Really, why should Apple make the iPad mini other than what Bloomberg, WSJ and NYT heard? Per conventional wisdom, Cupertino needs to move fast now Google’s Nexus 7 is picking up steam (the $249 16GB model is sold out). Some people reckon Apple must launch a smaller iPad in order  to keep folks locked inside its ecosystem and away from Google’s.

Others reason the shrunken iPad that fits inside women’s purses could easily become a new fashion statement (and they’re probably right). And we can fairly safe assume that Santa would bring $199 mini iPads to lots of kids this Christmas (naughty ones will get a Kindle Fire).

But as with all consumer electronics, including Apple’s shiny gadgets, the case for iPad mini boils down to sales projections, spreadsheets and charts. It just so happens that I’ve stumbled upon an awesome chart which illustrates unambiguously why the iPad mini is a missing link in Apple’s iOS portfolio…

Ryan Jones gets the credit for this surprisingly revealing chart of Apple’s price matrix.

Noticed the “insert iPad mini here” spot?

As you can see, Apple’s price umbrella for the iPod music player and the iPhone covers a wide gamut of prices, ranging from the $49 iPod shuffle and all the way up to the $399 64GB iPod touch.

In the case of the iPhone, $0 in most markets buys you an 8GB iPhone 3GS with an obligatory two-year service contract (prepaid iPhone 3GS just got re-priced below $200 unsubsidized). Prices go all the way up to $849 for an unlocked 64GB iPhone 4S.

And the iPad?

Well, the cheapest iPad the money can buy today is a $399 16GB WiFi iPad 2.

Everything bellow $399 is up for grabs and both Google and Amazon have happily exploited an opportunity that presented itself.

As additional $199 tablets from other vendors arrive – and arrive they will – it’s gonna be a lot harder to justify the $399/$499 asking price for an iPad.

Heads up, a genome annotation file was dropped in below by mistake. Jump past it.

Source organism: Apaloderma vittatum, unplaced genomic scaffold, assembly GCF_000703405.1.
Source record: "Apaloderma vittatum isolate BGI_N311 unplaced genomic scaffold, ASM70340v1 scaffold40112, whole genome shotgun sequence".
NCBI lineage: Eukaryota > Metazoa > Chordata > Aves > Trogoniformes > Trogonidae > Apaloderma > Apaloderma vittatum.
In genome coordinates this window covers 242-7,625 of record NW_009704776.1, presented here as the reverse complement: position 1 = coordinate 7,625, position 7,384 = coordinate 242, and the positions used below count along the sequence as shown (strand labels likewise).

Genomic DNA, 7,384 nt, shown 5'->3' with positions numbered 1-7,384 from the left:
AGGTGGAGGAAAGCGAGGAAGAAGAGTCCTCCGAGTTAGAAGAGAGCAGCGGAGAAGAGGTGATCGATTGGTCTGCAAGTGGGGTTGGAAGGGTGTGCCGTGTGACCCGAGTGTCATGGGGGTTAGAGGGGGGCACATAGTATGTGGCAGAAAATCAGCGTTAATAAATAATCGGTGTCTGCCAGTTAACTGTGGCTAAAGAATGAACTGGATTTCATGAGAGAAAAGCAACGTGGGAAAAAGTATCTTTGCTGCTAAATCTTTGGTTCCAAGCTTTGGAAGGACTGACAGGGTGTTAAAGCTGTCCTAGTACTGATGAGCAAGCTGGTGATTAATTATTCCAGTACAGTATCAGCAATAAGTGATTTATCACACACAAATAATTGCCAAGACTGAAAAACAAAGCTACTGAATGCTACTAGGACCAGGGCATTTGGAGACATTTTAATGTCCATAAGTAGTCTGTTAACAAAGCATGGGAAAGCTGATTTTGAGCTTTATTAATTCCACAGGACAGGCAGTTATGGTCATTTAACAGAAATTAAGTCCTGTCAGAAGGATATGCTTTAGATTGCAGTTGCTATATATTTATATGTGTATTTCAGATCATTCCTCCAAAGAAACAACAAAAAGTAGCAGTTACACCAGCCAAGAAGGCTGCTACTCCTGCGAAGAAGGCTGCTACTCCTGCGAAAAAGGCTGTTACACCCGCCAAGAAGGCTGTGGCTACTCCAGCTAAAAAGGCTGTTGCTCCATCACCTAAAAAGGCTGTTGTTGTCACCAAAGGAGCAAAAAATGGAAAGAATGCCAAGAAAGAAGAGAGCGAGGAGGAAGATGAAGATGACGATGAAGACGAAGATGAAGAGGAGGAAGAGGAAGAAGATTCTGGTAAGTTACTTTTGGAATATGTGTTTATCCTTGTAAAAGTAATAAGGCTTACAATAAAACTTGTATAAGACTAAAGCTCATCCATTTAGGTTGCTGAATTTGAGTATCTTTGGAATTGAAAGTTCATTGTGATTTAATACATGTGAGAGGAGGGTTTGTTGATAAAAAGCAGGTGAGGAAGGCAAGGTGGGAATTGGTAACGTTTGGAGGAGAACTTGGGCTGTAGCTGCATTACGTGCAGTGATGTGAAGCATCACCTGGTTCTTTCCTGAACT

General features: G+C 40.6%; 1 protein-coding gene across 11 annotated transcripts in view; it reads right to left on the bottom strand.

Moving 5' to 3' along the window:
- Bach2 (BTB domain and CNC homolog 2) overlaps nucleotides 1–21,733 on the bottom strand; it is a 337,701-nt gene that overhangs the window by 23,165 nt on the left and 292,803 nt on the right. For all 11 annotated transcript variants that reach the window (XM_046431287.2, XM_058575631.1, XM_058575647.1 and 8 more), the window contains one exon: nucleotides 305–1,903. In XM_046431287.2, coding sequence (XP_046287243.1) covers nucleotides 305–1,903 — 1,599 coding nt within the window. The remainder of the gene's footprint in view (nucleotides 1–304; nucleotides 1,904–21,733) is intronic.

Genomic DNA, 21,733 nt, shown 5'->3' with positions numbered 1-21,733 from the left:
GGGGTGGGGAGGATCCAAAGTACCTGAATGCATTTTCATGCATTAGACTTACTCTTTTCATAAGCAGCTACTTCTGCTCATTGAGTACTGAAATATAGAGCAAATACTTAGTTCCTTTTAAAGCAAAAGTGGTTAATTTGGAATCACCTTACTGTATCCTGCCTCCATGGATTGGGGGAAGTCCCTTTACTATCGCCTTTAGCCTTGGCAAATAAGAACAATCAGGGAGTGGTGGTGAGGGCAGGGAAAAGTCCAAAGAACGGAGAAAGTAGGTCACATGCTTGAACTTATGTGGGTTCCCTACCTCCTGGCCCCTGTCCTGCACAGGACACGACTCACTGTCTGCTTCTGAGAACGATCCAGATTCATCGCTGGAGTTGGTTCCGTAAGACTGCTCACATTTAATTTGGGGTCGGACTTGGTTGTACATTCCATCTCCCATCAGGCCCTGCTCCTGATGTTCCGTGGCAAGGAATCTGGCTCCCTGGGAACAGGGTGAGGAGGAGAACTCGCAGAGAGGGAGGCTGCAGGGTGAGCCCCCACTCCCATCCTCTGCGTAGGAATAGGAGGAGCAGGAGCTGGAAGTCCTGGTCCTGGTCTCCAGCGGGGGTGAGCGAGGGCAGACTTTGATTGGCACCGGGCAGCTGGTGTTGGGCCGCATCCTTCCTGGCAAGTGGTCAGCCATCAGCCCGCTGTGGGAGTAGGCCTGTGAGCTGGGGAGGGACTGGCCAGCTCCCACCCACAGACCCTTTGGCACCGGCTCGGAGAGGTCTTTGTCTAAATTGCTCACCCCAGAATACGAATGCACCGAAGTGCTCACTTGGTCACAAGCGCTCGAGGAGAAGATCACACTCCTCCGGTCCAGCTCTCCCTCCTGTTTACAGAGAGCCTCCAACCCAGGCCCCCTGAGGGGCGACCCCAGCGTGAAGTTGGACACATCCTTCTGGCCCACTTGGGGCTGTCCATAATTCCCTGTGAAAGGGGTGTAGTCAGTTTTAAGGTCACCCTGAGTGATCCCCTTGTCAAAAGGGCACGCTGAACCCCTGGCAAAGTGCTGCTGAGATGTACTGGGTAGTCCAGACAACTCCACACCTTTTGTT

Price advantage is still on Apple’s side on the nine or ten inch playground, but that doesn’t really matter anymore.

What matters is that suddenly $199 can buy you a sleek, very portable and very light tablet with a smooth user interface. It’s no iPad, but it’s no slouch either.

And as people get bombarded more and more with inexpensive slates, competitors will increasingly impose the notion that the iPad is overpriced.

In the mind of ordinary consumers, it won’t matter the slightest bit that the iPad is a high-end device that offers premium experience while Nexus 7 (and other Jelly Bean tablets that’ll follow) rocks screens between seven and eight inches diagonally.

A lot of people just won’t care.

$199 is the sweet spot.

Hence, Apple must have an iPad with which to cover the low-end of the market. And even if they brought the 9.7-inch iPad down to $199, seven inchers would still have the upper hand in terms of portability, lightness and thinness (and here’s a shocker: people care about their mobile devices being mobile).

Otherwise, cheap tablets will start eating into Apple’s sales and begin to steal the iPad’s market share.

The author of the above chart assessed as much in a blog post:

On a past Apple conference call, Tim Cook said “one thing we’ll make sure is that we don’t leave a price umbrella for people”. What’s that? A price umbrella is when a company with dominant market share maintains high prices, leaving an opening for new competitors to enter at lower price points.

In the case of the iPad, the price umbrella until recently was at $499. Someone could enter that market at lower prices and exhibit classic disruption to push them out from the bottom up.

So, if anyone can make an affordable iPad that doesn’t suck (or is better than Nexus 7) and still profit in the process, it’s gotta be Apple.

Makes sense, no?